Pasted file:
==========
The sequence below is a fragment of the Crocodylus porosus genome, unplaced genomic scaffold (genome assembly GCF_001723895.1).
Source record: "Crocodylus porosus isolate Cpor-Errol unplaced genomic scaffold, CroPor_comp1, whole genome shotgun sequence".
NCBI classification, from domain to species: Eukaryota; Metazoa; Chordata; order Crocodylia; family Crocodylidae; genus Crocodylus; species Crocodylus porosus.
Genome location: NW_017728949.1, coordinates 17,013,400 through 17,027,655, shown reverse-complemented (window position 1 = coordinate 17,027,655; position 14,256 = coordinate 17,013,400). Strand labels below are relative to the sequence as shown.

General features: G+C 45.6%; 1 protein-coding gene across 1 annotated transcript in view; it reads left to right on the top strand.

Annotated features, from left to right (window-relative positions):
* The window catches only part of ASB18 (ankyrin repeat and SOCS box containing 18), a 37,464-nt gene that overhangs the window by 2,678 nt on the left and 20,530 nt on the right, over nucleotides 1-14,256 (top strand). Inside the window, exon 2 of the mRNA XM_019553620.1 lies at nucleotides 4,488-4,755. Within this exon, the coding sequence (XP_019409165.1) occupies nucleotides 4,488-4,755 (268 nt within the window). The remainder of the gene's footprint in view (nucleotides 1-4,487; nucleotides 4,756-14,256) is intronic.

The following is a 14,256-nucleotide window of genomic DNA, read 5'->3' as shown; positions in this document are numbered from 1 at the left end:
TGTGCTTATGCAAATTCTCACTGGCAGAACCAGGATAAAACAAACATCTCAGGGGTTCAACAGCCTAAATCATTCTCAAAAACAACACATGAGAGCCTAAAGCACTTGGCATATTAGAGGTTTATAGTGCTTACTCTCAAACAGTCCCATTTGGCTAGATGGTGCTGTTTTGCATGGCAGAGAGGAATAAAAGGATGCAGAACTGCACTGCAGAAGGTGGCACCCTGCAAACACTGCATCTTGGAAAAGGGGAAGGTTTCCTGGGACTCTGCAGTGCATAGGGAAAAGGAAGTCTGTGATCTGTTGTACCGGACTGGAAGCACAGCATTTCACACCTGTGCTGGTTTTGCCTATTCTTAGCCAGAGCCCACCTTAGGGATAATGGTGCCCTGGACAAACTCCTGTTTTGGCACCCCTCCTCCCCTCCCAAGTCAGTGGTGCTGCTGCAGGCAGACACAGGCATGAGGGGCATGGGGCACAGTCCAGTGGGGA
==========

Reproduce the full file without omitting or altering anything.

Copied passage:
The sequence below is a fragment of the Crocodylus porosus genome, unplaced genomic scaffold (genome assembly GCF_001723895.1).
Source record: "Crocodylus porosus isolate Cpor-Errol unplaced genomic scaffold, CroPor_comp1, whole genome shotgun sequence".
NCBI classification, from domain to species: Eukaryota; Metazoa; Chordata; order Crocodylia; family Crocodylidae; genus Crocodylus; species Crocodylus porosus.
Genome location: NW_017728949.1, coordinates 17,013,400 through 17,027,655, shown reverse-complemented (window position 1 = coordinate 17,027,655; position 14,256 = coordinate 17,013,400). Strand labels below are relative to the sequence as shown.

General features: G+C 45.6%; 1 protein-coding gene across 1 annotated transcript in view; it reads left to right on the top strand.

Annotated features, from left to right (window-relative positions):
* The window catches only part of ASB18 (ankyrin repeat and SOCS box containing 18), a 37,464-nt gene that overhangs the window by 2,678 nt on the left and 20,530 nt on the right, over nucleotides 1-14,256 (top strand). Inside the window, exon 2 of the mRNA XM_019553620.1 lies at nucleotides 4,488-4,755. Within this exon, the coding sequence (XP_019409165.1) occupies nucleotides 4,488-4,755 (268 nt within the window). The remainder of the gene's footprint in view (nucleotides 1-4,487; nucleotides 4,756-14,256) is intronic.

The following is a 14,256-nucleotide window of genomic DNA, read 5'->3' as shown; positions in this document are numbered from 1 at the left end:
TGTGCTTATGCAAATTCTCACTGGCAGAACCAGGATAAAACAAACATCTCAGGGGTTCAACAGCCTAAATCATTCTCAAAAACAACACATGAGAGCCTAAAGCACTTGGCATATTAGAGGTTTATAGTGCTTACTCTCAAACAGTCCCATTTGGCTAGATGGTGCTGTTTTGCATGGCAGAGAGGAATAAAAGGATGCAGAACTGCACTGCAGAAGGTGGCACCCTGCAAACACTGCATCTTGGAAAAGGGGAAGGTTTCCTGGGACTCTGCAGTGCATAGGGAAAAGGAAGTCTGTGATCTGTTGTACCGGACTGGAAGCACAGCATTTCACACCTGTGCTGGTTTTGCCTATTCTTAGCCAGAGCCCACCTTAGGGATAATGGTGCCCTGGACAAACTCCTGTTTTGGCACCCCTCCTCCCCTCCCAAGTCAGTGGTGCTGCTGCAGGCAGACACAGGCATGAGGGGCATGGGGCACAGTCCAGTGGGGA